Going back to our roots to create great works of art

Posted by on Jan 22, 2016 in Art | Comments Off on Going back to our roots to create great works of art

Going back to our roots to create great works of art is actually an essential tool of trade for artists in general and no less so for ceramicists. Being in touch of who you are as an artist and culturally tuned in human being is a continuous source of inspiration and new modeling ideas. As creative people say; the well never runs dry.

And when the urn is dry on a given day, it may well be time for the ceramic artist to begin worrying. Has he lost his creative spark? And does he need a new lease of life to reignite the old flame?

The well never runs dry

This dilemma is an occupational hazard that does at some stage or another in the artists’ lives affect any one of them. But, this does not happen often. Ceramicists, in particular, know what needs to be done next. By nature, they are also entrepreneurs, so standing still for long periods of time is not part of their job description. Arbalist Zone is just one of the many other places that artists like ceramicists find themselves at. In the case of this website, it turns out that the practice of using crossbows is very much part of their cultural landscape.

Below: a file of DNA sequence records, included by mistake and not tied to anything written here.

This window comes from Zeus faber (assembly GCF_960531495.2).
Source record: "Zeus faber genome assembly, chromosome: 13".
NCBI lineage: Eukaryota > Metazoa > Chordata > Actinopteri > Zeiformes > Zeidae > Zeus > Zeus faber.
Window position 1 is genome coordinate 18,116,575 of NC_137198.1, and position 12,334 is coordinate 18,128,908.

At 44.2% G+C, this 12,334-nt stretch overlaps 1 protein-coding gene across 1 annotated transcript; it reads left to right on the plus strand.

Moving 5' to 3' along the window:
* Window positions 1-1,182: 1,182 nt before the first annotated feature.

In fact, we can go as far as to say that it is an important part of their cultural heritage. We have mentioned this before; standing about in wonderment is also not part of the ceramic artist’s workmanlike scheme of doing things. Rather than admiring the ancient hunting tools that their forefathers once used, you can expect them to actually try using the instruments as well. As artists, it’s essential to truly immerse themselves in what they are observing, touching and, in this case, using.

Legends as a source of inspiration

To explain the artist’s involvement, say, getting to the root of whom they are and where they’ve come from, we can also take a different path and describe the process another way. Let’s also use the example of an avid writer, worth the words he puts to paper.

Like ceramic artists, research and story development is an important process for the astute writer. Like ceramicists, the writer will be poring over volumes of other written works as part of his extensive research. And like these pottery experts, you can also expect the writer to actually involve himself in some role-playing to help him get to know his fictional characters.

Finally, we can also make a direct correlation with UK writers and their pottery peers. Their countryside is a rich reservoir of cultural inspiration and fresh ideas.

Let’s close this post inspirationally then. These writers and ceramicists will have thought about this along the way; think about legends such as King Arthur and Robin Hood. And think about how many stories have been written and pots have been crafted bearing the mark of these legends.